Richard Taunt, a former senior civil servant – like thousands of founders and CEOs around the world – was inspired by Fred LaLoux’s Reinventing Organisations to adopt ‘teal’ principles for his organisation, Kaleidoscope Health and Care. These principles include that people should be free to bring their whole selves to work, and full participants in a decentralised decision–making process.

At organisations like Kaleidoscope, this movement enables open and collaborative cultures, and strong relationships with each other’s authentic selves instead of their professional personas.


Inclusive behaviour and leadership are a vital set of virtues. By fostering inclusive cultures, leaders powerfully affirm the inherent dignity of all human beings – especially those from historically marginalised groups who may not have always felt this to be the case.

But as behavioural economist Dr Grace Lordan, Associate Professor at LSE, attested – inclusivity is not only valuable from a moral perspective; it leads to better results and stronger workplaces. Inclusive leaders hear diverse voices, maximising their chances of hearing the strongest ideas and avoiding groupthink. Moreover, they build a stronger workforce, and are more likely to be in demand as leaders themselves. Facilitating more inclusive relationships at work benefits leaders, their teams, and their work as a whole.


So far we have considered workplace relationships; but how can employers honour the often more important relationships people have outside work, with friends and family?

Generations expert Dr Eliza Filby reflected on how the nature of our workforce is changing, as more millennials and gen Z workers want to be respected as human beings with complex relationships and lives. They aspire to be more than simply robots who exist to perform functions for their employers.

In response to this, employers can embrace flexibility – abandoning the unrealistic expectation that people can always be available from 9am to 5pm five days a week. Whether it’s childcare at unpredictable hours, or the responsibilities of our 6 million unpaid carers, employers should respect what Paul Bickley describes in Theos’ Working Five to Nine as the many forms of unpaid work that people do outside their main jobs.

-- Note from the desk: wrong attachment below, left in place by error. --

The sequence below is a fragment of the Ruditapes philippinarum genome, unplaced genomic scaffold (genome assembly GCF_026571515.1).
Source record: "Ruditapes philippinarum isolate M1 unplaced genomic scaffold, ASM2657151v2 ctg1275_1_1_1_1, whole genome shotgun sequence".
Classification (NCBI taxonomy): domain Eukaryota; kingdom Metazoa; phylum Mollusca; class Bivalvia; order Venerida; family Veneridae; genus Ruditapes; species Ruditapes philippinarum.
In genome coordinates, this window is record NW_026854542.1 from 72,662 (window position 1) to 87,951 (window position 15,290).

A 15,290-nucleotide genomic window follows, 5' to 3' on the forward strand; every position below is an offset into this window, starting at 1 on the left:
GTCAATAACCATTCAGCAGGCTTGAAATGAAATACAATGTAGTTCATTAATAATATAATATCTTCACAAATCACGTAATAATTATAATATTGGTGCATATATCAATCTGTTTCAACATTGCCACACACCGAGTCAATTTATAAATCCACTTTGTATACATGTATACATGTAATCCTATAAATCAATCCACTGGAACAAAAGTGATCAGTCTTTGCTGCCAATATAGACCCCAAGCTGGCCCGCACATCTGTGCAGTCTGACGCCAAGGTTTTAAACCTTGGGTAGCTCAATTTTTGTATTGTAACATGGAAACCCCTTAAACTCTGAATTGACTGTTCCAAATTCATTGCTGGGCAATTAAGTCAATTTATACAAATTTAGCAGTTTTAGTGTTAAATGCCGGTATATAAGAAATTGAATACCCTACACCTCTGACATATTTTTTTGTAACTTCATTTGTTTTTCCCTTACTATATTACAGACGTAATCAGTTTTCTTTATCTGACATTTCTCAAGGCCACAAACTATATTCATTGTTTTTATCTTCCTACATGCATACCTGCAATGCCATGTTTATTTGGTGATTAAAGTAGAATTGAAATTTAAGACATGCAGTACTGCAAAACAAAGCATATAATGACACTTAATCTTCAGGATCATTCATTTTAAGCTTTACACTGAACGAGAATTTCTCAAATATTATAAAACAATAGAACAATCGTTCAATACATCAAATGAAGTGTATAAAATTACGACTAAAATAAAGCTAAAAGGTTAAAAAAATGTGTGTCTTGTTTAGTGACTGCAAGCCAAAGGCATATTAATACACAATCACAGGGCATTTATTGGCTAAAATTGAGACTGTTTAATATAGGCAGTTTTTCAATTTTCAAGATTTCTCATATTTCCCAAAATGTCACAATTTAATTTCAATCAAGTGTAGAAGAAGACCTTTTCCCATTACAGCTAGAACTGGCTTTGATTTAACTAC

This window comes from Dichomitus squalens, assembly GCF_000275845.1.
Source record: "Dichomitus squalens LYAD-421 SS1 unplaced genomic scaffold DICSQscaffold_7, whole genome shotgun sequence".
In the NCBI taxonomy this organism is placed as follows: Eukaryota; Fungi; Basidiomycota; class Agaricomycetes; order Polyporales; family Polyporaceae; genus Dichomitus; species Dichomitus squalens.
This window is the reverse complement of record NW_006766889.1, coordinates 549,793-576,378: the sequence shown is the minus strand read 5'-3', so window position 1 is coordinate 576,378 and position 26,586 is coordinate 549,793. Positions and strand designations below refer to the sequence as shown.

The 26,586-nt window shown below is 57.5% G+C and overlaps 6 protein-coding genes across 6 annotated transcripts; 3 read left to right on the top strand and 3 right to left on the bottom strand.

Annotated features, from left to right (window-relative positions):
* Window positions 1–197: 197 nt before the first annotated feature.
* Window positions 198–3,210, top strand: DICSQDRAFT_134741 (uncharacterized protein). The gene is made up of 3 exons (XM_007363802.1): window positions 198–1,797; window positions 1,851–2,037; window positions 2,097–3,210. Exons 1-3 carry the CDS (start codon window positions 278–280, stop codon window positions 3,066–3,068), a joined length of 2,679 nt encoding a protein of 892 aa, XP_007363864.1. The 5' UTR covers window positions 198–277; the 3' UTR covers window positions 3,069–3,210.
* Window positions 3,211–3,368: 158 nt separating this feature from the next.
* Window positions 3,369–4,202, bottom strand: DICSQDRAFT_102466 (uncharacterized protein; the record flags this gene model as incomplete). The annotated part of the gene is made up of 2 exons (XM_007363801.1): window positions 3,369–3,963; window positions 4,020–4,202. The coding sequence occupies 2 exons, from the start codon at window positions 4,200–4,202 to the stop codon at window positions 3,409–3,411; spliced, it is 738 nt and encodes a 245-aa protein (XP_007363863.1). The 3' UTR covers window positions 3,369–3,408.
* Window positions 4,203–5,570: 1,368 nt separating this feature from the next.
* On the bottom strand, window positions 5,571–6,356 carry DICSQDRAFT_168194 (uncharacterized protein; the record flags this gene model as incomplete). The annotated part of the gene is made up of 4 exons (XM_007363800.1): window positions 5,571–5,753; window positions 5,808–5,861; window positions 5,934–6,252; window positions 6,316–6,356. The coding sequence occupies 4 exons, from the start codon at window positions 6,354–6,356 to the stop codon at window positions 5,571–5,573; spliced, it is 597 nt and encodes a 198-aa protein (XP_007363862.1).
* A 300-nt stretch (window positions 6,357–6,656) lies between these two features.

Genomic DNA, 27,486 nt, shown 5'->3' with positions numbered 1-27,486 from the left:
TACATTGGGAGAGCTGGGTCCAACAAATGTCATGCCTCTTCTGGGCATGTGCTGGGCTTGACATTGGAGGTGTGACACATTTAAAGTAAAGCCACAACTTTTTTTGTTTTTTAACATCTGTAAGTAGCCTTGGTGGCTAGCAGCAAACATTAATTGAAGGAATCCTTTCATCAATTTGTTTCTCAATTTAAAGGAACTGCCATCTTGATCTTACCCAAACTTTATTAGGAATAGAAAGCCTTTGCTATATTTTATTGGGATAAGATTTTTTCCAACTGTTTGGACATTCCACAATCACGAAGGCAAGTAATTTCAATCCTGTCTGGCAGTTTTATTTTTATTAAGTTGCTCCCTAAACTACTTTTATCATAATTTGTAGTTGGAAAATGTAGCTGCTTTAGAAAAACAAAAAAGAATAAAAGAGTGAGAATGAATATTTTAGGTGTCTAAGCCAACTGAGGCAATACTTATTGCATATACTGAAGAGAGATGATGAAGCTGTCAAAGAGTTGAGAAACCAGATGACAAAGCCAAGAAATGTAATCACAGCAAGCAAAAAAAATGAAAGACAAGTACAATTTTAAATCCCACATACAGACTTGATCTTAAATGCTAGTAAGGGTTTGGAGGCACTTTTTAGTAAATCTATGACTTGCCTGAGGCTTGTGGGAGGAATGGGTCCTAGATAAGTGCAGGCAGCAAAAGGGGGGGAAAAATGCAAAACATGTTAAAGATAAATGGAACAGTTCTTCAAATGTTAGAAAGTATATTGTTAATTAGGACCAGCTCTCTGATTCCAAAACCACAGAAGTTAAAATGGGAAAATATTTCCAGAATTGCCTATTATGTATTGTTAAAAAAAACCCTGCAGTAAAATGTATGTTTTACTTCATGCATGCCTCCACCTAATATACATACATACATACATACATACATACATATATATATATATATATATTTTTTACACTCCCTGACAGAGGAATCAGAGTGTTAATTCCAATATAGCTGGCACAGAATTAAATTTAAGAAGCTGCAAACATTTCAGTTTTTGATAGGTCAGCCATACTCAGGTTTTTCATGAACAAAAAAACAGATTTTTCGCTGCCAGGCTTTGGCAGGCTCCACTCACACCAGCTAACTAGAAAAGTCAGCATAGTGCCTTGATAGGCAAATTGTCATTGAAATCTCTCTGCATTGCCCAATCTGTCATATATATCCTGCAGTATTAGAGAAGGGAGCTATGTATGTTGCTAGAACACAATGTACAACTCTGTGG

With the rapid rise of AI and automation, and a constantly evolving labour market, none of us knows exactly what workplaces will look like even 10 years from now. But if employers and employees embrace eulogy virtues, people will have more fulfilling careers and organisations will be stronger. Most importantly of all, it will lead to flourishing human beings who demonstrate virtues that will be valued by those they love.


Interested in this? Share it on social media. Join our monthly e–newsletter to keep up to date with our latest research and events. And check out our Supporter Programme to find out how you can help our work.

 Photo by Marc Mueller on Pexels

Andrew Grey

Andrew Grey

Andrew Grey is co–host of The Right Work podcast with Arjun Sahdev. He has a BA and MPhil in Theology and Christian Ethics from the University of Oxford.

Watch, listen to or read more from Andrew Grey

Posted 3 June 2024

Relationship, Work


See all

In the news

See all


See all

Get regular email updates on our latest research and events.

Please confirm your subscription in the email we have sent you.

Want to keep up to date with the latest news, reports, blogs and events from Theos? Get updates direct to your inbox once or twice a month.

Thank you for signing up.